When Brighter Isn’t Better
To see at night, you want the brightest, whitest lights you can find: That’s what you’d think, anyway, standing in front of Home Depot’s outdoor lighting selection. But in the real world, that’s not how it works – not in your yard, not with headlights, and not with streetlights.
Plus, the color of the light matters. Whiter light – which is to say, light with more blue in its color mix – actually makes it harder to see than soft-white or amber-tinted light. That’s because blue light is a shorter wavelength, and scatters more, both in the landscape and in your eye. In darkness, that’s a problem.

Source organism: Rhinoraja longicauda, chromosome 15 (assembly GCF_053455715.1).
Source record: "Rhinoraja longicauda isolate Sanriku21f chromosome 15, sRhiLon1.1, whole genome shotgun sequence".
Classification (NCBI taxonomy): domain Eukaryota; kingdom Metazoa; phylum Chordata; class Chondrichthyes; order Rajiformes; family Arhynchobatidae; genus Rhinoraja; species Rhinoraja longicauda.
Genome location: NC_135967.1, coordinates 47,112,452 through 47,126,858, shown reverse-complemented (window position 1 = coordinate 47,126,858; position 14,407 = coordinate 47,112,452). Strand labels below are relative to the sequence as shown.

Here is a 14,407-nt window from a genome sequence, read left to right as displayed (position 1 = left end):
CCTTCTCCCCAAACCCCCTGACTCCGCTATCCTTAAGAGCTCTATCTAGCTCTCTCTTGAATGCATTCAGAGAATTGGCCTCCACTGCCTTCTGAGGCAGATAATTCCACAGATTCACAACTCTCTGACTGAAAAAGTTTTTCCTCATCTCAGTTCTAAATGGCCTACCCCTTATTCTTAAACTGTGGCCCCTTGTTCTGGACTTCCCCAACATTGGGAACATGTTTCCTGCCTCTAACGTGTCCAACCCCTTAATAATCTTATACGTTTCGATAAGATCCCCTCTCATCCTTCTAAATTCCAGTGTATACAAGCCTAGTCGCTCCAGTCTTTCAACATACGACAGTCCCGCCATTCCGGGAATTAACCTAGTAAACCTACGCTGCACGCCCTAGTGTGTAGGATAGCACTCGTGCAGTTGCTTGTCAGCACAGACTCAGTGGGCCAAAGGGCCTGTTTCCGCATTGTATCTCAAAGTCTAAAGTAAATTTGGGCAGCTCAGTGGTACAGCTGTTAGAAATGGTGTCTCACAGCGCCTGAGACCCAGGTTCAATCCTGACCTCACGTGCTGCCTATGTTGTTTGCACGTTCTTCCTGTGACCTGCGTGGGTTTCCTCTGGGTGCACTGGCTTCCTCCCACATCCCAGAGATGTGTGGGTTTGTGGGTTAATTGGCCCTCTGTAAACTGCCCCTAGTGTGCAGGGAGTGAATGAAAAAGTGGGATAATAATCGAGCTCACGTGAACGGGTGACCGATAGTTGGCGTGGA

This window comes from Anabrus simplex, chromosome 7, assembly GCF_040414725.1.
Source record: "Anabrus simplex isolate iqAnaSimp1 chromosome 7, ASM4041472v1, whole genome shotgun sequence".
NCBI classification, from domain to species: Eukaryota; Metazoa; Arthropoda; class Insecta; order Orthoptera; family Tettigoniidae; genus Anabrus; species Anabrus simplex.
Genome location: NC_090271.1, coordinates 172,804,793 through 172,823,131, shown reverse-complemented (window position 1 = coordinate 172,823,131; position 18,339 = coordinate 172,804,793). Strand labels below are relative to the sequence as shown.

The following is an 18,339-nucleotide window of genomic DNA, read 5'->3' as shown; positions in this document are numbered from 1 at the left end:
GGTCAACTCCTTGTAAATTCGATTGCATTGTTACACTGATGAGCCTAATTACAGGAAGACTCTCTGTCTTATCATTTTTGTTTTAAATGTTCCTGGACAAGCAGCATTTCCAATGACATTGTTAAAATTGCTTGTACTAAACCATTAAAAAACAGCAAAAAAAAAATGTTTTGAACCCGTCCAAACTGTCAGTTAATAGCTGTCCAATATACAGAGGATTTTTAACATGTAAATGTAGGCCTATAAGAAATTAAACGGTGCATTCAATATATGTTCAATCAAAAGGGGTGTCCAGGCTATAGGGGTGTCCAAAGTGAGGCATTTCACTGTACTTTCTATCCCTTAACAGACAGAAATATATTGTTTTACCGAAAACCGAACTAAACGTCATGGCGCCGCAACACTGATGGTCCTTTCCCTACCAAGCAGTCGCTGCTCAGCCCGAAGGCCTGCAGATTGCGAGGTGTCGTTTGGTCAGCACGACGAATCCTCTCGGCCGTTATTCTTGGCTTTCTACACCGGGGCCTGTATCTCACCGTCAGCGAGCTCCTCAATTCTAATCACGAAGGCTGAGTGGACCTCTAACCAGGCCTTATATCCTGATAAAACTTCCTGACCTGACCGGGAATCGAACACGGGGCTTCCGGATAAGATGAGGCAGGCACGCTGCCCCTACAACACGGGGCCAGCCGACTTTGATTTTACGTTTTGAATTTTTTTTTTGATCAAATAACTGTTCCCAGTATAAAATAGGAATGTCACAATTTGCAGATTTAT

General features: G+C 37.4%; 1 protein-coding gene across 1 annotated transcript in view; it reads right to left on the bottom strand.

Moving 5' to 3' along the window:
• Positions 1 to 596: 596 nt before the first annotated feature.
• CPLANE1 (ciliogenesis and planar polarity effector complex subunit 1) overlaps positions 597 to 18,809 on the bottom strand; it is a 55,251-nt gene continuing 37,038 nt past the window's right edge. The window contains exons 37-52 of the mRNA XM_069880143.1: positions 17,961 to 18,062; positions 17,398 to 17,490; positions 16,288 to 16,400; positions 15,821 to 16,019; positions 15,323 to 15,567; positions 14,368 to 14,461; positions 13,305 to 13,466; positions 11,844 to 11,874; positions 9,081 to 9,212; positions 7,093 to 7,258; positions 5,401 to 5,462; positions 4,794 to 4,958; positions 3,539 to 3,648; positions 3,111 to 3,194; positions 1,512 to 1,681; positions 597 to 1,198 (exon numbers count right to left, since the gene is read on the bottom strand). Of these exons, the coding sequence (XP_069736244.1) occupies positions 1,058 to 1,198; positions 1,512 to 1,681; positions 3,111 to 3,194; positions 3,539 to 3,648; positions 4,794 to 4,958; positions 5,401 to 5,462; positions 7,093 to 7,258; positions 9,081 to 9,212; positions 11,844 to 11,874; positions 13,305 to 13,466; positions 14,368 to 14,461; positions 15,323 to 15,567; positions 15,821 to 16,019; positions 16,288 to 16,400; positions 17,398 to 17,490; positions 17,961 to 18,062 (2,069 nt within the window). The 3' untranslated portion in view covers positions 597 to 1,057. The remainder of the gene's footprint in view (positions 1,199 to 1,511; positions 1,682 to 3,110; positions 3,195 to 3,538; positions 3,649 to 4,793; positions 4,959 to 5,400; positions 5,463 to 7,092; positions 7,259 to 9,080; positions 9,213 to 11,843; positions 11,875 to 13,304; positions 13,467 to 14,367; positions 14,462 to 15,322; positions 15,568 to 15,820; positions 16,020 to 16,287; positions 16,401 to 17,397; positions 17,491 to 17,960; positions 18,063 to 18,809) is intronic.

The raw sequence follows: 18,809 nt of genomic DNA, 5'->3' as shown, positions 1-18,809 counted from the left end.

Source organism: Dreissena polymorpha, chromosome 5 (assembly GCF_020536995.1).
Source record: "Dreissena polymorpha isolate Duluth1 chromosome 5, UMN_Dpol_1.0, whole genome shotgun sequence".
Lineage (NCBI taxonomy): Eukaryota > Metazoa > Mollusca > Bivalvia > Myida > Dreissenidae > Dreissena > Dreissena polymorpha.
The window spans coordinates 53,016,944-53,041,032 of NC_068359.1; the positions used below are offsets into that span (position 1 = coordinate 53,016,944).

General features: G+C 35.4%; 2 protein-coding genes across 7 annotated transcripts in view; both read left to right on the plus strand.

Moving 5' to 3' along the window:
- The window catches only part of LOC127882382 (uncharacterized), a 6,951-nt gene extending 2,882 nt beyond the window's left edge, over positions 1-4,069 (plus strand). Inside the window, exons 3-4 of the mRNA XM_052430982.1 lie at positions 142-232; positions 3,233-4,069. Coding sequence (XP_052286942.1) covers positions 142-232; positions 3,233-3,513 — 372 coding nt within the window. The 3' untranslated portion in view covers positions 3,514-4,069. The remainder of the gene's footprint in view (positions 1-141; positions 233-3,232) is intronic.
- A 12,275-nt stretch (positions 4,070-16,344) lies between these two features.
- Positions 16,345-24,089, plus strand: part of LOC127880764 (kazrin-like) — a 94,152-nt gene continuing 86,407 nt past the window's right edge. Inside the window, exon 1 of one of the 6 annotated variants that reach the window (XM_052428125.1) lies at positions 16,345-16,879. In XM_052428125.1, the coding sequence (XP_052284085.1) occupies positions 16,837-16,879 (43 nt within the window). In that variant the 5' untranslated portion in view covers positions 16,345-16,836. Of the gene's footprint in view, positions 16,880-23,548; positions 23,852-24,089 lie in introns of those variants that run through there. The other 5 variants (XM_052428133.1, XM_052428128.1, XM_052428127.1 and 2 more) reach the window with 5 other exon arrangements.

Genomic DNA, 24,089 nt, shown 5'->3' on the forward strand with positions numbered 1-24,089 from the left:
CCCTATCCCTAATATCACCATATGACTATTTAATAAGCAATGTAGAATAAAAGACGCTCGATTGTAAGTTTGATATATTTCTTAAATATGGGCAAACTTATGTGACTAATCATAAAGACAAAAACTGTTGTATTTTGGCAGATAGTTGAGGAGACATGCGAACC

If you’re buying an outdoor light for your house or business, make sure that the fixture hides the bulb; you want the light to shine on the things you want illuminated, not straight into your eyes. Make sure the wattage is no higher than necessary. And to find a warm-colored light, look for a low Kelvin number – 2700 or below.
Not only will you be able to see better, but you’ll save energy. And your property will look more attractive, too.